Using AWS and CloudShell to Enable Remote Technical Teams

Edan Evantal

By Edan Evantal, Chief Product Officer at Quali

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Providing simple self-service provisioning of application and infrastructure environments to your technical teams was already an established digital transformation strategy. Now, companies have increased urgency to enable technical teams as they balance speed and governance while working remotely.

As businesses seek to grow the productivity of IT and tech teams, you need to implement systems and processes that help teams collaborate and communicate remotely.

Technical teams need ongoing access to IT environments for development, testing, and security work that brings innovation to your customers. Even technical sales teams—whose travel is limited—need virtualized demo and proof of concept (PoC) environments.

In this new reality, leveraging Amazon Web Services (AWS) to create secured and standardized environments on-demand is likely more attractive than ever.

But what about compliance and security in cloud-based remote access and work from home (WFH) scenarios? How do you ensure teams only get access to the environments they need? And how do you avoid losing control over cloud costs?

In this post, I will explore how enterprises can enable self-service access to application environments on AWS for development teams while providing the policies ITOps relies on using Quali’s CloudShell Colony.

Quali is an AWS Partner Network (APN) Advanced Technology Partner. Our CloudShell Colony platform brings the power of self-service environments to your entire organization with support for full-stack automation of application on cloud infrastructure.

CloudShell Colony is a software-as-a-service (SaaS) platform for delivering infrastructure automation at scale for complex application-centric environments on cloud technologies, including AWS and Kubernetes. Quali enables self-service automation and governance to streamline application development, testing, and release to production.

Business Continuity for Remote and Distributed Technical Teams

When technical teams work remotely, they need more than just laptops and a virtual private network (VPN). They need the on-demand access to infrastructure environments to develop, test, and deploy their applications.

Leveraging AWS resources and CloudShell Colony provides teams with essential infrastructure to do their jobs efficiently. For example, an engineering team that needs a production-like environment for debugging purposes can use CloudShell Colony with AWS to consume such an environment through a self-service portal or API.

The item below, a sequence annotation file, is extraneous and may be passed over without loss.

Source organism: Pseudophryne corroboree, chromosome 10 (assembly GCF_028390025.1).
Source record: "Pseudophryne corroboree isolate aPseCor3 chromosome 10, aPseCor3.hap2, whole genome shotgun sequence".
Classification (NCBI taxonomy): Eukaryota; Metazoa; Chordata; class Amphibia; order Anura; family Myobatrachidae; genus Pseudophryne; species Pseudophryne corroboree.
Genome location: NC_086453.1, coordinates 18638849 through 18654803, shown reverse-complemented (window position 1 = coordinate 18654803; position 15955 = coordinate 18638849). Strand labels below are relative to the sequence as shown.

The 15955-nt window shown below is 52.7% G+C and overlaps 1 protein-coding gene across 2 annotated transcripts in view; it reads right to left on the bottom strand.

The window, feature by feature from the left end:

Technical teams need to use multiple resources, AWS services, or tools available in the marketplace. They also require quick access to the resources they need to stay productive.

When attempting to take advantage of AWS for enabling technical teams, there are several important questions to consider.

  • How do you control access to AWS resources?
  • Is it OK to give everyone the credentials to the cloud provider?
  • How can you make sure everyone gets a secure and isolated environment?
  • How do you make sure cloud resources on AWS are consumed in ways that comply with your standards, and you don’t end up exposing data or making unauthorized access possible?
  • How do you keep track of cloud costs during these changes and beyond?

Achieving Security, Compliance, and Cost Governance

Built for dynamic environments, an infrastructure automation at scale platform helps teams get on-demand access to secure and isolated AWS environments through a self-service portal.

On one hand, automation of environments built properly enables repeatable immutable environments. On the other, full management interface also allows ITOps to govern access, cost, and security.

At Quali, we believe governance should be achieved through automation and orchestration, without burdening the ITOps teams.

Using CloudShell Colony on AWS allows remote technical teams to be fast and productive with simple, user-friendly access to the environments they need without waiting days or weeks to set them up manually. This is achieved using an application-centric approach to automate the provisioning, which allows platform and operation engineers to focus on engineering infrastructure (like CI tools) and developers to focus on applications.

At the same time, CloudShell Colony provides the governance you need to manage access, security, and compliance, providing continuous visibility and control on cloud costs.

Getting Started with CloudShell Colony

CloudShell Colony makes it simple for DevOps engineers to enable speed through self-service application-centric infrastructure automation and governance with cost control, role-based access, and more.

CloudShell Colony is available on AWS Marketplace >>

Let’s go through the steps you can take to set up CloudShell Colony.

Step 1: Link Your AWS Account

The first step once a user logs on to their new CloudShell Colony space is to grant CloudShell Colony permission to access their AWS account. This is done through a short authentication process, during which CloudShell Colony creates a slim management layer that keeps the access data safe.

This process creates a link to the AWS account that will be used for deploying cloud infrastructure and services consumed in Colony’s sandbox environments.

For more information, check our documentation on this topic.

Step 2: Create Your First Blueprint

CloudShell Colony blueprints are version controlled YAML files used to define application and blueprints for reusability. This enables DevOps engineers to quickly create complex application environments using modular building blocks that greatly simplify the overall work required in a typical infrastructure as code (IaC) configuration.